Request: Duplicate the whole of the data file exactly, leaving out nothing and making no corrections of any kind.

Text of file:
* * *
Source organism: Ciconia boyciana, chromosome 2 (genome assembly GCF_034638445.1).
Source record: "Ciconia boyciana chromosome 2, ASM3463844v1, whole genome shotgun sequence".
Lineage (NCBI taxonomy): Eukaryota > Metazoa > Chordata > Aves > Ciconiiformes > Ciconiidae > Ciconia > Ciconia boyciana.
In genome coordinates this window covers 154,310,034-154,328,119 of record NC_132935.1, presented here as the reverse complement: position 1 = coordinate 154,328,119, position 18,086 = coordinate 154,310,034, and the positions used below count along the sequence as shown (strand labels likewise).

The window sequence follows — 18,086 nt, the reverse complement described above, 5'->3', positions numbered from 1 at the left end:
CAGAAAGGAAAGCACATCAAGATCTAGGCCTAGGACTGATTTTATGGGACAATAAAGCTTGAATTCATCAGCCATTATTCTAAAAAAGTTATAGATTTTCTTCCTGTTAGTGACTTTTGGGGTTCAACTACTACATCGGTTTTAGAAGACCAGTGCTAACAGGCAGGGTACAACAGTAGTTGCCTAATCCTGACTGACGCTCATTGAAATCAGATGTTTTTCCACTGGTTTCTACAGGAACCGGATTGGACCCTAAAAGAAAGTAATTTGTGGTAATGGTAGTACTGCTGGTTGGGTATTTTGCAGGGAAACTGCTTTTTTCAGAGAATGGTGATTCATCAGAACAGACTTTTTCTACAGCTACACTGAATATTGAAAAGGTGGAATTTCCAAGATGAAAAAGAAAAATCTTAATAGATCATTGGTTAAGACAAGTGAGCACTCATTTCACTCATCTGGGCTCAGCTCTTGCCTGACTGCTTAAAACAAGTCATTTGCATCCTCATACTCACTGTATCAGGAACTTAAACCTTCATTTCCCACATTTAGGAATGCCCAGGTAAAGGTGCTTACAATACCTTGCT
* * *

Source organism: Ciconia boyciana, chromosome 2 (genome assembly GCF_034638445.1).
Source record: "Ciconia boyciana chromosome 2, ASM3463844v1, whole genome shotgun sequence".
Lineage (NCBI taxonomy): Eukaryota > Metazoa > Chordata > Aves > Ciconiiformes > Ciconiidae > Ciconia > Ciconia boyciana.
In genome coordinates this window covers 154,310,034-154,328,119 of record NC_132935.1, presented here as the reverse complement: position 1 = coordinate 154,328,119, position 18,086 = coordinate 154,310,034, and the positions used below count along the sequence as shown (strand labels likewise).

The window sequence follows — 18,086 nt, the reverse complement described above, 5'->3', positions numbered from 1 at the left end:
CAGAAAGGAAAGCACATCAAGATCTAGGCCTAGGACTGATTTTATGGGACAATAAAGCTTGAATTCATCAGCCATTATTCTAAAAAAGTTATAGATTTTCTTCCTGTTAGTGACTTTTGGGGTTCAACTACTACATCGGTTTTAGAAGACCAGTGCTAACAGGCAGGGTACAACAGTAGTTGCCTAATCCTGACTGACGCTCATTGAAATCAGATGTTTTTCCACTGGTTTCTACAGGAACCGGATTGGACCCTAAAAGAAAGTAATTTGTGGTAATGGTAGTACTGCTGGTTGGGTATTTTGCAGGGAAACTGCTTTTTTCAGAGAATGGTGATTCATCAGAACAGACTTTTTCTACAGCTACACTGAATATTGAAAAGGTGGAATTTCCAAGATGAAAAAGAAAAATCTTAATAGATCATTGGTTAAGACAAGTGAGCACTCATTTCACTCATCTGGGCTCAGCTCTTGCCTGACTGCTTAAAACAAGTCATTTGCATCCTCATACTCACTGTATCAGGAACTTAAACCTTCATTTCCCACATTTAGGAATGCCCAGGTAAAGGTGCTTACAATACCTTGCT